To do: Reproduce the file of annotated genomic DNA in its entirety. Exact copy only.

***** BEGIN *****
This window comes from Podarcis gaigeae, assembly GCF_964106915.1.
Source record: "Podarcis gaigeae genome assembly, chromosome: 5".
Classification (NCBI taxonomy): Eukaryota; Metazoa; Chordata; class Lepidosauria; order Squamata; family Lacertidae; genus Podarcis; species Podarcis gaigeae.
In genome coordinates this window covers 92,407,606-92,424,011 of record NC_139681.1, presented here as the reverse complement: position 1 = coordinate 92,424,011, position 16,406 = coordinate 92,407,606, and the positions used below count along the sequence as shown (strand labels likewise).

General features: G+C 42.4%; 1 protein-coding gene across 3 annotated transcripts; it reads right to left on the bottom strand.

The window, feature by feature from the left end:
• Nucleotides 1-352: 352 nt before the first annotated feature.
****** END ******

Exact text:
This window comes from Podarcis gaigeae, assembly GCF_964106915.1.
Source record: "Podarcis gaigeae genome assembly, chromosome: 5".
Classification (NCBI taxonomy): Eukaryota; Metazoa; Chordata; class Lepidosauria; order Squamata; family Lacertidae; genus Podarcis; species Podarcis gaigeae.
In genome coordinates this window covers 92,407,606-92,424,011 of record NC_139681.1, presented here as the reverse complement: position 1 = coordinate 92,424,011, position 16,406 = coordinate 92,407,606, and the positions used below count along the sequence as shown (strand labels likewise).

General features: G+C 42.4%; 1 protein-coding gene across 3 annotated transcripts; it reads right to left on the bottom strand.

The window, feature by feature from the left end:
• Nucleotides 1-352: 352 nt before the first annotated feature.